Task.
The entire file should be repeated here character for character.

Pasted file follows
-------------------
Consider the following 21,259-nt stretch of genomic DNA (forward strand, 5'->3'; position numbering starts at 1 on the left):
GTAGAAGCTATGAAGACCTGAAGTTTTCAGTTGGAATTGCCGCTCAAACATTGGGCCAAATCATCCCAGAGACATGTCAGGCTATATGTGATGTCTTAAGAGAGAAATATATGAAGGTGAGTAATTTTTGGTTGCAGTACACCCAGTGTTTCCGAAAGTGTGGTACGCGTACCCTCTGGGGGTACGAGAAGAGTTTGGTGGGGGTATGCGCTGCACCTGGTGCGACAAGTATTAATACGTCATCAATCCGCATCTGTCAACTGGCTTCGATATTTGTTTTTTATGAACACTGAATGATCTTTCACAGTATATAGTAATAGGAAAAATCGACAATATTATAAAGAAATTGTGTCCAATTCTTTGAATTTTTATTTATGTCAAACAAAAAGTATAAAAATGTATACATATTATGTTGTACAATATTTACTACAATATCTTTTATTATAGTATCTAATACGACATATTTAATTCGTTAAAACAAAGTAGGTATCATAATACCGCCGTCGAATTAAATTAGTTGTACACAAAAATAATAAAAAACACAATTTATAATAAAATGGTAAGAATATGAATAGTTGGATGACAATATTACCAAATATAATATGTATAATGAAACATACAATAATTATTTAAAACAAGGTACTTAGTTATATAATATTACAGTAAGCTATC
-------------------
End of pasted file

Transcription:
Consider the following 21,259-nt stretch of genomic DNA (forward strand, 5'->3'; position numbering starts at 1 on the left):
GTAGAAGCTATGAAGACCTGAAGTTTTCAGTTGGAATTGCCGCTCAAACATTGGGCCAAATCATCCCAGAGACATGTCAGGCTATATGTGATGTCTTAAGAGAGAAATATATGAAGGTGAGTAATTTTTGGTTGCAGTACACCCAGTGTTTCCGAAAGTGTGGTACGCGTACCCTCTGGGGGTACGAGAAGAGTTTGGTGGGGGTATGCGCTGCACCTGGTGCGACAAGTATTAATACGTCATCAATCCGCATCTGTCAACTGGCTTCGATATTTGTTTTTTATGAACACTGAATGATCTTTCACAGTATATAGTAATAGGAAAAATCGACAATATTATAAAGAAATTGTGTCCAATTCTTTGAATTTTTATTTATGTCAAACAAAAAGTATAAAAATGTATACATATTATGTTGTACAATATTTACTACAATATCTTTTATTATAGTATCTAATACGACATATTTAATTCGTTAAAACAAAGTAGGTATCATAATACCGCCGTCGAATTAAATTAGTTGTACACAAAAATAATAAAAAACACAATTTATAATAAAATGGTAAGAATATGAATAGTTGGATGACAATATTACCAAATATAATATGTATAATGAAACATACAATAATTATTTAAAACAAGGTACTTAGTTATATAATATTACAGTAAGCTATC